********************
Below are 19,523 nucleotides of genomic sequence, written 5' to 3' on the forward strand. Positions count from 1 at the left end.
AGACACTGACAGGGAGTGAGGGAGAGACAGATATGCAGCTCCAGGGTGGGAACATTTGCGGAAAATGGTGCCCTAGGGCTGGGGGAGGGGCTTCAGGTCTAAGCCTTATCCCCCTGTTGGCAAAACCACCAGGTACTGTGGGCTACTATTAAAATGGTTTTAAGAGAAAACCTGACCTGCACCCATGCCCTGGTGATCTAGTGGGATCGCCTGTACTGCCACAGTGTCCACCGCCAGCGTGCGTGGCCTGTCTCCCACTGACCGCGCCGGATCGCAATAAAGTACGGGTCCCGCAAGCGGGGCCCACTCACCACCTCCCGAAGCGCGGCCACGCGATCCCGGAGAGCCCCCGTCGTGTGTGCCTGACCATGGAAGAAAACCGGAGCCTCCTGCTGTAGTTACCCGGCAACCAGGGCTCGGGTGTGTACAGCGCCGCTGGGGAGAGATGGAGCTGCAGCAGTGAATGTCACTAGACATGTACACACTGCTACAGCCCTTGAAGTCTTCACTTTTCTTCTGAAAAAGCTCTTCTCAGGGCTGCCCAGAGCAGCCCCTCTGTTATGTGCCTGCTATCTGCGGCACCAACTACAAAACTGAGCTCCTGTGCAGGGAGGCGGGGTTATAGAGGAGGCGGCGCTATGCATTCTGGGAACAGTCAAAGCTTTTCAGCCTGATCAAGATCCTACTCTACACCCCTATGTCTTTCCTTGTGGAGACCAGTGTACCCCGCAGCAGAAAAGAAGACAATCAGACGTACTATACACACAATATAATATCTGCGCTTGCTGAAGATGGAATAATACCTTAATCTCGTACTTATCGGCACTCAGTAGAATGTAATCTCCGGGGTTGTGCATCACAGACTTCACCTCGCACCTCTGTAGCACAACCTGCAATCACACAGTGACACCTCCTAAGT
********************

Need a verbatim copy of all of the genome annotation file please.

Below are 19,523 nucleotides of genomic sequence, written 5' to 3' on the forward strand. Positions count from 1 at the left end.
AGACACTGACAGGGAGTGAGGGAGAGACAGATATGCAGCTCCAGGGTGGGAACATTTGCGGAAAATGGTGCCCTAGGGCTGGGGGAGGGGCTTCAGGTCTAAGCCTTATCCCCCTGTTGGCAAAACCACCAGGTACTGTGGGCTACTATTAAAATGGTTTTAAGAGAAAACCTGACCTGCACCCATGCCCTGGTGATCTAGTGGGATCGCCTGTACTGCCACAGTGTCCACCGCCAGCGTGCGTGGCCTGTCTCCCACTGACCGCGCCGGATCGCAATAAAGTACGGGTCCCGCAAGCGGGGCCCACTCACCACCTCCCGAAGCGCGGCCACGCGATCCCGGAGAGCCCCCGTCGTGTGTGCCTGACCATGGAAGAAAACCGGAGCCTCCTGCTGTAGTTACCCGGCAACCAGGGCTCGGGTGTGTACAGCGCCGCTGGGGAGAGATGGAGCTGCAGCAGTGAATGTCACTAGACATGTACACACTGCTACAGCCCTTGAAGTCTTCACTTTTCTTCTGAAAAAGCTCTTCTCAGGGCTGCCCAGAGCAGCCCCTCTGTTATGTGCCTGCTATCTGCGGCACCAACTACAAAACTGAGCTCCTGTGCAGGGAGGCGGGGTTATAGAGGAGGCGGCGCTATGCATTCTGGGAACAGTCAAAGCTTTTCAGCCTGATCAAGATCCTACTCTACACCCCTATGTCTTTCCTTGTGGAGACCAGTGTACCCCGCAGCAGAAAAGAAGACAATCAGACGTACTATACACACAATATAATATCTGCGCTTGCTGAAGATGGAATAATACCTTAATCTCGTACTTATCGGCACTCAGTAGAATGTAATCTCCGGGGTTGTGCATCACAGACTTCACCTCGCACCTCTGTAGCACAACCTGCAATCACACAGTGACACCTCCTAAGT